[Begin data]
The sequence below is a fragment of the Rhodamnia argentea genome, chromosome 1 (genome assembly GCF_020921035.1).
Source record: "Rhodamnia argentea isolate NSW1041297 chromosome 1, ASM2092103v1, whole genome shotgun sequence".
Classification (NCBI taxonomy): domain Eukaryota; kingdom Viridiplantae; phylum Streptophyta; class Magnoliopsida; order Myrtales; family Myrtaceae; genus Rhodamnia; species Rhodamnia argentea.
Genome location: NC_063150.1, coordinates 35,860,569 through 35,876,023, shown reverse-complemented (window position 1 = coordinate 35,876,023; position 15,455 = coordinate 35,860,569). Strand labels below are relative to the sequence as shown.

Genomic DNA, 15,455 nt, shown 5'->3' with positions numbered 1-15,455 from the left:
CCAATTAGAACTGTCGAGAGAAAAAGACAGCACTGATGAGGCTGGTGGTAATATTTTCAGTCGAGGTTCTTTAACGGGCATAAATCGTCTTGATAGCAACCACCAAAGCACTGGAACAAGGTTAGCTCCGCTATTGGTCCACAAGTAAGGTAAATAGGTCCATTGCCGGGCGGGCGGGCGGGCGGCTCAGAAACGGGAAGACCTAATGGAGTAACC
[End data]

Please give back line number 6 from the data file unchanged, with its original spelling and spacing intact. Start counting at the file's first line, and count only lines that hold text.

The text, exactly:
CCAATTAGAACTGTCGAGAGAAAAAGACAGCACTGATGAGGCTGGTGGTAATATTTTCAGTCGAGGTTCTTTAACGGGCATAAATCGTCTTGATAGCAACCACCAAAGCACTGGAACAAGGTTAGCTCCGCTATTGGTCCACAAGTAAGGTAAATAGGTCCATTGCCGGGCGGGCGGGCGGGCGGCTCAGAAACGGGAAGACCTAATGGAGTAACC